By Brent Wilkes, LULAC National Executive Director
After more than 80 years of national conventions, the needs of the League of United Latin American Citizens (LULAC) have evolved. Two of the most pressing themes addressed at the 82nd Annual National LULAC Convention held in Cincinnati were immigration and health care.
In addition to the former President of Mexico, Vicente Fox, who spoke passionately about border issues and immigration, our convention was graced with two of the highest ranking females in the Obama administration. It was refreshing to hear the sentiments of Secretary of Labor, Hilda Solis, and Secretary of Health and Human Services (HHS), Kathleen Sebelius. Both received standing ovations from LULAC’s attendees, and it’s important to note that LULAC, the largest and oldest Hispanic Organization with 900 councils in the United States and Puerto Rico, is a non-partisan entity.
Our organization recognizes there are serious health challenges facing our community including a dramatic increase in diabetes, obesity, heart ailments and other diseases that are often driven by sedentary lifestyles, obesity, poor nutrition, inadequate level of immunizations, and lack of quality and affordable health care. These problems, if not treated properly, can lead to painful diabetic neuropathy and amputations, renal failure and of course heart attacks and strokes.
Studies suggest that lack of health insurance, language, and citizenship are key barriers that prevent many Hispanics from accessing health services and from receiving quality medical care. Due to many factors, Hispanics have the highest uninsured rates of any racial or ethnic group in the United States.
Secretary Sebelius acknowledged those challenges which LULAC understands are crucial to the well being of our community and our nation. “By far the biggest step we’ve taken to address health care disparities was the Affordable Care Act,” stressed Sebelius. She emphasized that the reform focuses on “better health, better care and lowering costs through improvement. Too many don’t (currently) get screenings due to lack of access.” To help close the gap, Sebelius announced, HHS for the first time is initiating a promotora program designed to set up framework and training. Promotoras, or community health workers, have long had positive results in border and migrant communities. This is one system that we know works, yet until now, never embraced by our national health care networks.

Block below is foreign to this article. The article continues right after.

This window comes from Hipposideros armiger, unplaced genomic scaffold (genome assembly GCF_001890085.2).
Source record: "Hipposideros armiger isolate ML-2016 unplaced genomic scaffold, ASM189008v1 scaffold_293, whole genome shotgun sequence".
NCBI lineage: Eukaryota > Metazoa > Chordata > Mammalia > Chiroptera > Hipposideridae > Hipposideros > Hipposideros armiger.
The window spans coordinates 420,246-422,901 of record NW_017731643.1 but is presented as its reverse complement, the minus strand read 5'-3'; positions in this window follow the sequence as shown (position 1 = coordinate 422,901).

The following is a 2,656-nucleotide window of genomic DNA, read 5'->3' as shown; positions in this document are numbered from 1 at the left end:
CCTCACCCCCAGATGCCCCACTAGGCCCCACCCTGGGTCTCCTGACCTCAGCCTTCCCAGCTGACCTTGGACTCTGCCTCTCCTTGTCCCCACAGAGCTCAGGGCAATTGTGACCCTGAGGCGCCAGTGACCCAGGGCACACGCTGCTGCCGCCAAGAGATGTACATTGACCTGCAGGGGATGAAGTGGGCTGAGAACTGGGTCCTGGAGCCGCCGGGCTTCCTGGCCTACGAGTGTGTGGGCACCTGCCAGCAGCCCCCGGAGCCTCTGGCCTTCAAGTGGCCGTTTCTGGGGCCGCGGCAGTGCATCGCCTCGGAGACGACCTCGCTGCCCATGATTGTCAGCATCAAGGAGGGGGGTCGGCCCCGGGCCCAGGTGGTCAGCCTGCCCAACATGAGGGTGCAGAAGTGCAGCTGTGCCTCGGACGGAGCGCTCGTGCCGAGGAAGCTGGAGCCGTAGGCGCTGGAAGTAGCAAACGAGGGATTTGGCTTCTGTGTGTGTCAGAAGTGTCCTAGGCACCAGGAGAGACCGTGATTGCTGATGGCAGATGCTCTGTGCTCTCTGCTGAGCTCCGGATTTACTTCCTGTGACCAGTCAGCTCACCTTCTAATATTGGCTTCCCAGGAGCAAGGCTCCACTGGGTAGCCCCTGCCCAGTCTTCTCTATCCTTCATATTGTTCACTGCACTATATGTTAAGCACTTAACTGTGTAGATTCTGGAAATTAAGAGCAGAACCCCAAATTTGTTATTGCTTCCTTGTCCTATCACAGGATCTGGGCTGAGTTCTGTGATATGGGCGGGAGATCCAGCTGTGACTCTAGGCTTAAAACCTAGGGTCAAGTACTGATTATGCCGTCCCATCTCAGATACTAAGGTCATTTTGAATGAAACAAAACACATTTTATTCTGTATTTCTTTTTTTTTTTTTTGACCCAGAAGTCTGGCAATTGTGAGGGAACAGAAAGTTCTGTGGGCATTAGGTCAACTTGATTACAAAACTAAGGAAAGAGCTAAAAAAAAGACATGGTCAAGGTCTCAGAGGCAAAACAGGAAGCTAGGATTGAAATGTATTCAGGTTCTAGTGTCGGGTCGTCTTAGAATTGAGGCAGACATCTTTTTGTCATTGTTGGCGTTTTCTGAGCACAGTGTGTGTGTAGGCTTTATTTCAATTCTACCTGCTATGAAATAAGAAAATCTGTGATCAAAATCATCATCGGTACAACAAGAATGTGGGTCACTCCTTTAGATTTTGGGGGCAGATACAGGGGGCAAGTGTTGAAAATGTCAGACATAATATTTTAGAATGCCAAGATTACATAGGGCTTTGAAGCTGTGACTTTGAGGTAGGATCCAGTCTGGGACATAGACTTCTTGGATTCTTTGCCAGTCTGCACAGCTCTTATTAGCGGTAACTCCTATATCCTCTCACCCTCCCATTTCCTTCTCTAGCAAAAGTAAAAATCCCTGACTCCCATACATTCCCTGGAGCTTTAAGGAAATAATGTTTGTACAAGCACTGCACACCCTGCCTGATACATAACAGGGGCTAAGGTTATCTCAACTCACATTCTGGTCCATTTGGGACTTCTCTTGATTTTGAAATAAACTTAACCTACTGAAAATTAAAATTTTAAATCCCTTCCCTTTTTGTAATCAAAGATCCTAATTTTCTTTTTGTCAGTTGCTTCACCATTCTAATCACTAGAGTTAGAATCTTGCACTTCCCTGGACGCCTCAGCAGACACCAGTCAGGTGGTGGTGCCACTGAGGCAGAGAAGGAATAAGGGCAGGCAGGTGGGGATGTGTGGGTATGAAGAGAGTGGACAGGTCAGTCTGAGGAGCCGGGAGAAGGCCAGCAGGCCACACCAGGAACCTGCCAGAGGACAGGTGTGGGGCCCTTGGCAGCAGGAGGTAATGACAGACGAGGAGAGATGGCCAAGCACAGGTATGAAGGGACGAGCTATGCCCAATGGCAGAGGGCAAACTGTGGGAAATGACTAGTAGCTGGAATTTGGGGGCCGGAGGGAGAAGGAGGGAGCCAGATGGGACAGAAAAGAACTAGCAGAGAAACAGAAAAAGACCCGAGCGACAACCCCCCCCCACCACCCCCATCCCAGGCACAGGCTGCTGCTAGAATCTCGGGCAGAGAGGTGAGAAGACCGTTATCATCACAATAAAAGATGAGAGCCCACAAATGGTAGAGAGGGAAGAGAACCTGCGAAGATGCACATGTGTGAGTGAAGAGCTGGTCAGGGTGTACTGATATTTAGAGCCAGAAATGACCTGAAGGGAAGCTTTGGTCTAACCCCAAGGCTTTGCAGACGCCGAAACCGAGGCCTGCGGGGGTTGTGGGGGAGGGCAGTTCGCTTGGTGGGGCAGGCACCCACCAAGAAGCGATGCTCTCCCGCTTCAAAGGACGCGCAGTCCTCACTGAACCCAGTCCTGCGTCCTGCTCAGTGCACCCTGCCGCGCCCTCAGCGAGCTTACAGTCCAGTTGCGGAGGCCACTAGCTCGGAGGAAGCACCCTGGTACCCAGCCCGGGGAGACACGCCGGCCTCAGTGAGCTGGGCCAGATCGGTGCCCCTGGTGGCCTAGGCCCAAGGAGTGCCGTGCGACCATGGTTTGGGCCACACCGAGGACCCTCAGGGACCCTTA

“We need to start by giving every American a chance to live a healthy life,” continued Sebelius.
Similarly, LULAC is committed to improving health among the U.S. Hispanic population. One initiative discussed at the convention, Latinos Living Healthy, is aimed at reducing childhood obesity by facilitating access to nutrition information, foods that are healthy and affordable and access to safe spaces to engage in physical exercise. We know how to make a difference. It’s just about ensuring that the systems are in place and our community is welcomed and made aware of them.